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Happy Friday, Everyone.

As many of you will know, the Board of Governors held its regularly scheduled meeting in Edmonton yesterday. If you’ve not already seen the meeting highlights sent this morning from our new Chair Vivian Manasc, I would encourage you to do so. 

One of the items presented at the Board meeting was our third-quarter variance report and forecast. I am pleased to report AU’s financial results continue to track better than budgeted.

Our year-end deficit is projected to be $441 — significantly better than the approved deficit budget of $3,254. This represents a net gain of $2,813. 

It is important to note that while these results are good news, a number of the contributors to us getting to this point include a series of one-time items. That is, they are not ongoing revenues or savings. While we are pleased with these recent favourable events, we continue to be challenged by our underlying cost structure and must remain fiscally prudent.


And in other AU news this week…

OPEN Magazine 2017

Starting this week, our University’s flagship annual magazine, OPEN, will begin hitting students’, staff and community mailboxes across the country. A big congratulations to John O’Brien and his Communications team on the eye-catching and engaging edition.

In a nod to spring, the cover pops with colour and vibrant imagery. The goggle-eyed swimmer featured is none other than AU student and Paralympian Amber Thomas who is gearing up to represent Canada internationally — while juggling her studies with pool time.

Amber was the quintessential cover choice for this issue given her athletic prowess and star status within AU’s newest partnership with the Education Network — part of Deloitte’s Game Plan program offering flexible educational opportunities to Paralympic, Olympic and Canadian National Team athletes. The partnership also enables them to transfer into a new career when it's time to hang up their athletic gear.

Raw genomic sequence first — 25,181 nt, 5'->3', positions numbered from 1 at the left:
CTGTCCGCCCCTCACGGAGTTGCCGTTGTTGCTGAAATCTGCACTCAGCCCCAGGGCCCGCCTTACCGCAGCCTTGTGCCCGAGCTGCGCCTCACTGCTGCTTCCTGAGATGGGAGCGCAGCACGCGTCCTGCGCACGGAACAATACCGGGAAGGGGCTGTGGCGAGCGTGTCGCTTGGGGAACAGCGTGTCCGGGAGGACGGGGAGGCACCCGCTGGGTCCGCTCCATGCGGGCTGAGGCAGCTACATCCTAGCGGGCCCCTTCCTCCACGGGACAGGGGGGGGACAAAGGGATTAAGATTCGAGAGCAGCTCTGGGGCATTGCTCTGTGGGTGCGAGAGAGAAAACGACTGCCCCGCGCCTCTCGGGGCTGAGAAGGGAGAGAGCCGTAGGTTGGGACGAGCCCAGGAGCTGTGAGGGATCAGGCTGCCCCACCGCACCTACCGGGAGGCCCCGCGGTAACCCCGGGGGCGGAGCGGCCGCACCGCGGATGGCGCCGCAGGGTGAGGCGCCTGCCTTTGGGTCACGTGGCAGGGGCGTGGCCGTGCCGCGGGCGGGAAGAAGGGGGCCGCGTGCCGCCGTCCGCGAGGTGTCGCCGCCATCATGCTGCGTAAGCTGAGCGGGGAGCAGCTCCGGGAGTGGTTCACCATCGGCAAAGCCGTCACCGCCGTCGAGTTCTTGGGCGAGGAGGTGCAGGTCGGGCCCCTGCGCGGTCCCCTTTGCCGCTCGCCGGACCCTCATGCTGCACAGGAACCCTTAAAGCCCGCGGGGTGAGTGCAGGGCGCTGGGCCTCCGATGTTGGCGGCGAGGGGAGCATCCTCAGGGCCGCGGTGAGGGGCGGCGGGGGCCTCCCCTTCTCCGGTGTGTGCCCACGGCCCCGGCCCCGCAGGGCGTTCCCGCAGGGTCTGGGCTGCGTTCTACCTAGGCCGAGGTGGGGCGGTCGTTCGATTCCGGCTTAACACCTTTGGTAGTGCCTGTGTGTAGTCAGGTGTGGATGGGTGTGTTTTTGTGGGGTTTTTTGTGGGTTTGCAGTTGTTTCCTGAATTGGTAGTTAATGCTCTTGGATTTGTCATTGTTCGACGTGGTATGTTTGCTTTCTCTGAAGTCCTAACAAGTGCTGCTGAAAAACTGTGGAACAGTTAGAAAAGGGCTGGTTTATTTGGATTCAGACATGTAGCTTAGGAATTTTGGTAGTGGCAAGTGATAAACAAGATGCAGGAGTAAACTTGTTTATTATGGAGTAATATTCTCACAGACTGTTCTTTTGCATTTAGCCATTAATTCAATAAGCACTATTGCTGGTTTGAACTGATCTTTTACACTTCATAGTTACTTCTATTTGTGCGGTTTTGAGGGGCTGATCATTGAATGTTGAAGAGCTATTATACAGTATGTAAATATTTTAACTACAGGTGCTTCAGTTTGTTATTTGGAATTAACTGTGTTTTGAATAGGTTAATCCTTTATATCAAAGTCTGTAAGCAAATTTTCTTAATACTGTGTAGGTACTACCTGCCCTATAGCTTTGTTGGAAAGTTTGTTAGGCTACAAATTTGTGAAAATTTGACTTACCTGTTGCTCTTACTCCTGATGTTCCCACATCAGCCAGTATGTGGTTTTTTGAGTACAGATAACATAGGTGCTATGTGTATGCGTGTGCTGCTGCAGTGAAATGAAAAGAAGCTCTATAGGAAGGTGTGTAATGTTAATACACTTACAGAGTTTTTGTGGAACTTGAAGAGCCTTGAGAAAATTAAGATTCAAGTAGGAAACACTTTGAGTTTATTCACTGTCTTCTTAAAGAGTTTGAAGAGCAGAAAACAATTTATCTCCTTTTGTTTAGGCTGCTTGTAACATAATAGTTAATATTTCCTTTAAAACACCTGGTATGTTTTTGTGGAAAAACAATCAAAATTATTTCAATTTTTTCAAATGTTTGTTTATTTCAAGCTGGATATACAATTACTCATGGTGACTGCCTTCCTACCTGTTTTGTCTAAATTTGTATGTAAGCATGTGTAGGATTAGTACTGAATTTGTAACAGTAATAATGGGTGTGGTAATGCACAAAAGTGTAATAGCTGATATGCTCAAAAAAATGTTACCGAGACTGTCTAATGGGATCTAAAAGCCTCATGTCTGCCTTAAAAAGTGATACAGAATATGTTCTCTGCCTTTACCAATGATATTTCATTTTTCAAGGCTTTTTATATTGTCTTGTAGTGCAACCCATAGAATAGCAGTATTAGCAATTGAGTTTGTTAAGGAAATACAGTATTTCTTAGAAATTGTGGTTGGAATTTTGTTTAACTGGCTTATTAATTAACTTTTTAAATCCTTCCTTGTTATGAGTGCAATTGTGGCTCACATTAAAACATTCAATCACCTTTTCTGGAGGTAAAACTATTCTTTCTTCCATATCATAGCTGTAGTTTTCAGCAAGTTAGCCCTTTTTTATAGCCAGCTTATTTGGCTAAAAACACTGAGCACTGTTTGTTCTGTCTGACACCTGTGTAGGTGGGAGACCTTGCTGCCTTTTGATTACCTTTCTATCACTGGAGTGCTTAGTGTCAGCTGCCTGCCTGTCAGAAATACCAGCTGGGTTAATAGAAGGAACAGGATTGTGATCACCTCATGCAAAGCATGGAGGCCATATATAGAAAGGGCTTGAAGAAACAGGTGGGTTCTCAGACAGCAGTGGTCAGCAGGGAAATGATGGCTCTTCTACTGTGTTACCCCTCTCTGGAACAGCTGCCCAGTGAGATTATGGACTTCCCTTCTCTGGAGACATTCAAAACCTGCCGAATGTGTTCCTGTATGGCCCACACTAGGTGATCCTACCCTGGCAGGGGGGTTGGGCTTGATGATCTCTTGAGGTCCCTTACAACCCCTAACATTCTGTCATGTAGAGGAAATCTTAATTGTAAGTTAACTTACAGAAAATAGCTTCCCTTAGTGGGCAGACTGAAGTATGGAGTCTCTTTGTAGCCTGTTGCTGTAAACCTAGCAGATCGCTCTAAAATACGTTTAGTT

Forward momentum for athlete learners and Athabasca University.

Well done!

Faculty of Business Online Learning Series

Recently, students and alumni got to attend the premiere webinar of the just-launched e-learning series – this one showcasing the professional social-media career tool LinkedIn.

Hosted by FOB Marketing & Alumni Relations Manager Farid Noordin, and introducing the expert talk of LinkedIn guru and career coach Shelly Elsliger (from U of T’s Rotman School of Business), attendees learned best practices around site presence and navigation, ‘netiquette,’ job applications, among other tips.

The session was a smash success, with 163 registrations. Student feedback indicated the webinar was “very valuable” (Matthew, current graduate student); and “a solid presentation” (Pascal, MBA ’14). Plans are underway for future webinars around professional and career development.

The next Learning Series webinar will focus on wealth management and financial planning. It’s scheduled for May 17, 10 a.m. to 11 a.m. (MST). Register here.

Front-Line Training

From March 21 to 23, front-line supervisors and department trainers received training to enhance their provisioning of information and support to AU learners.

The sessions were provided to strengthen front-line preparedness and confidence when managing inquiries from our learners. They will also inform how we can best provide similar training and support to all front-line members of the University community (who work across our various units) — particularly those receiving first-point-of-contact inquiries.